Before they swear to “tell the truth, the whole truth, and nothing but the truth,” witnesses need to be prepared for the process and challenges of testifying in a trial, deposition, or other legal proceeding.
How you prepare them can vary widely based on their experience, the type of testimony to be given, and their importance to your trial strategy. Preparation tactics can range from a short meeting and tips-and-tricks sheet to investing in professionally led research, training, and simulations.
Millions of dollars—or years in prison—can hinge on the testimony of a key witness. Consider that:
If the determination of a fact or issue is outside the common experience, expert witness testimony may be required to help prove an element of cause of action or defense.
You can’t afford to skip the right preparation tactics for each key witness. The jury will evaluate your client in part by your effectiveness and demeanor, and by that of your witnesses.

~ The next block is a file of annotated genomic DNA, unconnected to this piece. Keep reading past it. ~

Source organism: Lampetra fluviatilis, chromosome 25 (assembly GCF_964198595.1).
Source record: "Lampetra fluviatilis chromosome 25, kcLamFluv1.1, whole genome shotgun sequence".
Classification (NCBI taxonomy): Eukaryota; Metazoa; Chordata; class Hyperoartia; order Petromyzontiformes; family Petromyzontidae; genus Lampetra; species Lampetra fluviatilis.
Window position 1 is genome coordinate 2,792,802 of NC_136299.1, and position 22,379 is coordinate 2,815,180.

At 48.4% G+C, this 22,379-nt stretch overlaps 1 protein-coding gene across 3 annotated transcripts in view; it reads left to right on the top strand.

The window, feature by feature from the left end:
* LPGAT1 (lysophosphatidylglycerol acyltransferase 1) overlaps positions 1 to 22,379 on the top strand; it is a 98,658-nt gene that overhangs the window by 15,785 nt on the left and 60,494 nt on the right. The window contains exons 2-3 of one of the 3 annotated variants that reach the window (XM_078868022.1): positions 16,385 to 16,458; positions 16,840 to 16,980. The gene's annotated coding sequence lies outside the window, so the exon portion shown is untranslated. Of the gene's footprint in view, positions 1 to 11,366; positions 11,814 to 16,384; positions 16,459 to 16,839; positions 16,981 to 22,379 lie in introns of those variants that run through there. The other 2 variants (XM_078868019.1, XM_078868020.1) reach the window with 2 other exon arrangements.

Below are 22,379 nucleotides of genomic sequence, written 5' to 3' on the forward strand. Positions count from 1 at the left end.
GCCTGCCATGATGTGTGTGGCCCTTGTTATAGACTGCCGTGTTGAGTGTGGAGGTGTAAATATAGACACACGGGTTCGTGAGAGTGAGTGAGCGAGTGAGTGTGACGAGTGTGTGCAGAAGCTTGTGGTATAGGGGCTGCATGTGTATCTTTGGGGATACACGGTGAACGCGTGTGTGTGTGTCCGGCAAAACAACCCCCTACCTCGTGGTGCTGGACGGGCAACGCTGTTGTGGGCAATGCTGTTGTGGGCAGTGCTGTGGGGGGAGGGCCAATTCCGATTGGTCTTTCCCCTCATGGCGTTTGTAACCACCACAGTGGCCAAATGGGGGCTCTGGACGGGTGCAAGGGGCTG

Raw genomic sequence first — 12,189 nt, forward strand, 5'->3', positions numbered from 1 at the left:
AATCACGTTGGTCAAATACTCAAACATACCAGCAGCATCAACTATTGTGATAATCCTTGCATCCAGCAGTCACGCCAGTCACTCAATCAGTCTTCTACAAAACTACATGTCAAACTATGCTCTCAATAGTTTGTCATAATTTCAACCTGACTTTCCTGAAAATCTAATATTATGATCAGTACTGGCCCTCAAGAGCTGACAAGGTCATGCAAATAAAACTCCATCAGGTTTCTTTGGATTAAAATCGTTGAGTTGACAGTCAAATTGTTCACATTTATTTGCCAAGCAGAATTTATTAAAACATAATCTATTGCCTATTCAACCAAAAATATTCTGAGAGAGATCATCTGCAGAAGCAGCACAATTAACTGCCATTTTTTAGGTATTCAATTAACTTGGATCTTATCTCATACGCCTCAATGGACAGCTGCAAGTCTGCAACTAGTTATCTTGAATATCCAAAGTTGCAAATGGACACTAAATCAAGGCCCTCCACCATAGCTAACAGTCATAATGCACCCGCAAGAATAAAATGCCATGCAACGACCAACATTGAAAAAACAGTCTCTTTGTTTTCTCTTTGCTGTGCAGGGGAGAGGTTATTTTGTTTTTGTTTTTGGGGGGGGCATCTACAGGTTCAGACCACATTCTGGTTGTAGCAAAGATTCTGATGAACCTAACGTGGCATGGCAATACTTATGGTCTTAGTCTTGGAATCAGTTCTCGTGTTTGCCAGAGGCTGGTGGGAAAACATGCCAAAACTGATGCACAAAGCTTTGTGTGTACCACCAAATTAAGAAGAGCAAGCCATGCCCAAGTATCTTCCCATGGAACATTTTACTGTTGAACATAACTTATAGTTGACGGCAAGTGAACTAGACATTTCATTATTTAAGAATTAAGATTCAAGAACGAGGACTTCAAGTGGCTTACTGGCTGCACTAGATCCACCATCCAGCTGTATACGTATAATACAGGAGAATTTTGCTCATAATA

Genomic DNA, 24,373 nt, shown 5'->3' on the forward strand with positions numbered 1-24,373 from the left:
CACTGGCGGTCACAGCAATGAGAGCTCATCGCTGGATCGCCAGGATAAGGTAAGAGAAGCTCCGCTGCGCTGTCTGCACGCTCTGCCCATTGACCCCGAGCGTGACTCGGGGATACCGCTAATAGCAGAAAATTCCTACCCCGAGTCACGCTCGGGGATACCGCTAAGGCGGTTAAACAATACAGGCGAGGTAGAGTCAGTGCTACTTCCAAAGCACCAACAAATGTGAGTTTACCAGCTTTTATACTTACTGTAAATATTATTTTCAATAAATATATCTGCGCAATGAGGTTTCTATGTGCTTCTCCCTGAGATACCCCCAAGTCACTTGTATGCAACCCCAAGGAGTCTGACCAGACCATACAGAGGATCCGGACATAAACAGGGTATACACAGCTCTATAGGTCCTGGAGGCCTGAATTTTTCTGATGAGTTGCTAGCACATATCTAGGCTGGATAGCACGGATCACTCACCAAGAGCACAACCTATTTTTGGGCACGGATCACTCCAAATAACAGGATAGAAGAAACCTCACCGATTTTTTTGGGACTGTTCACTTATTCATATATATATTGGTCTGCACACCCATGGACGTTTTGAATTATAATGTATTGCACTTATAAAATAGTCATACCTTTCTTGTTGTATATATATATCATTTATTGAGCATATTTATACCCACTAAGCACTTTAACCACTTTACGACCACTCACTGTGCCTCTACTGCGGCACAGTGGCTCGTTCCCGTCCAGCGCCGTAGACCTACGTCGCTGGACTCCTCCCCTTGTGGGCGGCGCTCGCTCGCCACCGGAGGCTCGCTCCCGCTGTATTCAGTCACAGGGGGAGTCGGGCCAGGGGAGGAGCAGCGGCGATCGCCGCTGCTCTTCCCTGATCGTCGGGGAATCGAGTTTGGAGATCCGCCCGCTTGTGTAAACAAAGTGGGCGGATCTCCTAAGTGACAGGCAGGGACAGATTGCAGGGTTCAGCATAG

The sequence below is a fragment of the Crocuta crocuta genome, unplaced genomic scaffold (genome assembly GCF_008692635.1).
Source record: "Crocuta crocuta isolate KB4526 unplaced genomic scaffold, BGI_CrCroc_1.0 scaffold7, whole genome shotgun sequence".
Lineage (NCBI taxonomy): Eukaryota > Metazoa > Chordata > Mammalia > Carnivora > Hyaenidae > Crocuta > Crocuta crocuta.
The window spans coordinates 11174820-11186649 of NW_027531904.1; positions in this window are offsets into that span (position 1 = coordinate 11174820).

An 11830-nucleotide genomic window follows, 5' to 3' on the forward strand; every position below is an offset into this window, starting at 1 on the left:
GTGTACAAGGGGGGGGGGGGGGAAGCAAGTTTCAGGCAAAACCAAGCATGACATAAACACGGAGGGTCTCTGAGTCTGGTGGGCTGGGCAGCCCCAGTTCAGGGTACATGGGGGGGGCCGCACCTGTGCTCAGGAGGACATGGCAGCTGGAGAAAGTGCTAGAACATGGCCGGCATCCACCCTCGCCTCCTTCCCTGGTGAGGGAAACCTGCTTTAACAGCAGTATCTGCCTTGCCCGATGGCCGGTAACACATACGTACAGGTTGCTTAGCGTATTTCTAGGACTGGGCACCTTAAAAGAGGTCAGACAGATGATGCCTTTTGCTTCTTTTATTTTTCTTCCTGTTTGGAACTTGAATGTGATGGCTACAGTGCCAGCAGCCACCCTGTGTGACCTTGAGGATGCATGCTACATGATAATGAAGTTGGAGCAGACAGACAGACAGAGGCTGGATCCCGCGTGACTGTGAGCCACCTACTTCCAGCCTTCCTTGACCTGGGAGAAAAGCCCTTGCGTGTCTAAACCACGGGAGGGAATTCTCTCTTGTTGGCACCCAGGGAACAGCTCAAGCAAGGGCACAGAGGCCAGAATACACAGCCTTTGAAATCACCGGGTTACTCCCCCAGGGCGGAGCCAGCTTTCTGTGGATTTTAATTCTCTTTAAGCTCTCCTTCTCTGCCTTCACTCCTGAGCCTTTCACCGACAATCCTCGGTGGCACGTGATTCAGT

In the U.S., there are three primary witness types. These are:
While expert witnesses should already be familiar with legal procedures and expectations, as well as presentation and communication skills, their testimony may be extensive and foundational to an argument or theme. Plus, they may need extra preparation or to try different approaches to ensure they can effectively inform and convince juries of the validity and applicability of their claims—especially if the information is complex or technical in nature.
On the other hand, most laypersons are only familiar with legal proceedings as presented in TV shows and movies. In these cases, preparing a witness for trial or other legal proceedings requires training on how to physically, mentally, and emotionally prepare for their day in court to testify effectively.
Before working directly with a witness—or making a final decision on whether or how to use them—you have homework to do. Researching witnesses can include:
In addition to crafting interview or examination questions based on reviewing case details and strategies, this information-gathering specifically about the witness can help you understand how much and what type of preparation they would need to be effective for your case.